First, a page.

Lava Update | September 20, 2018

A bit of cloudy skies hung over Hilo and much of Kilauea’s east rift zone, but not enough to keep us from confirming that there is no visible eruptive activity. Although a bit of gas still vents from the inactive fissures, vegetation in areas downwind that were parched and lifeless, are now showing signs of recovery. Trees, shrubbery, and ground cover are beginning to turn green again with regrowth!  Yay!!  Life ALWAYS finds a way!    See the latest photos below.

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Pohoiki Bay is now lined with a beautiful stretch of black sand… the newest beach on the planet!
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This stretch of Pohoiki Bay, lined with coconut palms, reminds me of the old Kaimu. So beautiful!
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A view of Pohoiki Bay from the ocean.
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A view of the new coastline between Pohoiki, at the bottom of the frame, to Kumukahi, the point near the upper left corner.
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The forever altered eastern tip of the island.
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The new beach at Kapoho has lost its little water feature, as the pond appears to have been filled in with sand.
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Much like the surface crust on a pāhoehoe flow, the waves on a massive field of ‘a‘a were created by the flowing mass of molten material beneath. Rising puffs of gas are an indication of how intense the heat still is in the area.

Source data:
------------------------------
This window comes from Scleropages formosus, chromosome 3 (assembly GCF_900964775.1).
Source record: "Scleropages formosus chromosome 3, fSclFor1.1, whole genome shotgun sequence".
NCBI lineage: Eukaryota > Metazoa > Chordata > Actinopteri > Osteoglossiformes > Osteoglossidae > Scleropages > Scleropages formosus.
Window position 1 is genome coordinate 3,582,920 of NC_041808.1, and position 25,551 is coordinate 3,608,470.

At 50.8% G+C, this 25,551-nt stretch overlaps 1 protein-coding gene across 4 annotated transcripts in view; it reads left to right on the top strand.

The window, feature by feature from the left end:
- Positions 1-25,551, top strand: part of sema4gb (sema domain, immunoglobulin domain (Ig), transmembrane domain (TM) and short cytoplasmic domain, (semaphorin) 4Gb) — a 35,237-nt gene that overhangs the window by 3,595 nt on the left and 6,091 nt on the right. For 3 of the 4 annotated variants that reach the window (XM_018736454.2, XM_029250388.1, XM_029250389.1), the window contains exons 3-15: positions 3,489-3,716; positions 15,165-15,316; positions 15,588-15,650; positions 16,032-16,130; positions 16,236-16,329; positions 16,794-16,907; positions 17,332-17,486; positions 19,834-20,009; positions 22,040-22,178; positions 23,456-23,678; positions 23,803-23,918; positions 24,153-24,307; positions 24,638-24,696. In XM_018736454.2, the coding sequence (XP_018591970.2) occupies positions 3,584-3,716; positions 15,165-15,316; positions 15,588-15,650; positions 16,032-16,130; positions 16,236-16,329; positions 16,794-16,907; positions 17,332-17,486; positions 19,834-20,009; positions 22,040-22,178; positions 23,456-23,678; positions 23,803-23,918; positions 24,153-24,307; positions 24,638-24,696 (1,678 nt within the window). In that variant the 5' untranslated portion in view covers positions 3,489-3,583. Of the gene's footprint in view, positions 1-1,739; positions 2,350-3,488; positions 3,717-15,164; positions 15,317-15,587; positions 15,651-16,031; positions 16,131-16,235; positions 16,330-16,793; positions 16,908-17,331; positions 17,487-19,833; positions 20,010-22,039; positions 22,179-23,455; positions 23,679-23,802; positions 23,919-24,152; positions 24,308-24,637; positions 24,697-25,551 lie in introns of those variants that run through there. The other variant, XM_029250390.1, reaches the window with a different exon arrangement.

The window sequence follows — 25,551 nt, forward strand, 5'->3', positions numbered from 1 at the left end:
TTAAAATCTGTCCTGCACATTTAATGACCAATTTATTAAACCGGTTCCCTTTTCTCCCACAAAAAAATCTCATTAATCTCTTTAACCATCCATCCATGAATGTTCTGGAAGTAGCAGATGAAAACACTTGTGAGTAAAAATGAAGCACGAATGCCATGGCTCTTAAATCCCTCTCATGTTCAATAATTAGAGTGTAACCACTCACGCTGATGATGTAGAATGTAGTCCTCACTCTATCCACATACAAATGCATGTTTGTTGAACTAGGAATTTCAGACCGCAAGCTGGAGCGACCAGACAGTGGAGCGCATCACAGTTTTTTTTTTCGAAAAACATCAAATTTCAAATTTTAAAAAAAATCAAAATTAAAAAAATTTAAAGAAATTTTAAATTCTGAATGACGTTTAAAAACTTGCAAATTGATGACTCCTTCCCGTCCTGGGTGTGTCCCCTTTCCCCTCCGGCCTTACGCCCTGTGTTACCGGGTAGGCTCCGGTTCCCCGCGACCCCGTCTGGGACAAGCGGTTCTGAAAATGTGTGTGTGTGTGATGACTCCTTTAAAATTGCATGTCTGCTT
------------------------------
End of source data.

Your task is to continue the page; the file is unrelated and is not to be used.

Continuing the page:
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A view of fissure 8, and Mick’s house in the lower right corner!
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The surface inside of fissure 8 is crusted over and appears to be static… for now. The interior walls of the pu‘u and channel have been crumbling in, as much of it is overhanging and unstable.
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A vent’s last eruption of lava lies on top of a field of tephra.
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Part of fissure 8, these little cones continue to vent quite a bit of gas.
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Gases continue to vent from the inactive fissures.
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This lone albizia on fissure 8’s tephra covered flanks, still stands stark naked, while a few of the coconut trees near it seem to be reviving.
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An area to the west of fissure 8 is abound with sulfur deposits… and I’m intrigued by it. I wonder if it has anything to do with me being allergic to it? lol…
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A small kipuka straddles the line of degassing fissures.
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Ancient craters at the bottom of Leilani Estates are reminders of past eruptions on Kilauea’s east rift zone.
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Flow field textures surround two little kipukas, where life begins returning, as green reappears.
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A crescent kipuka shows signs of regrowth. I love crescents. lol.
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Vegetation returns to this short stretch of Pohoiki Road.

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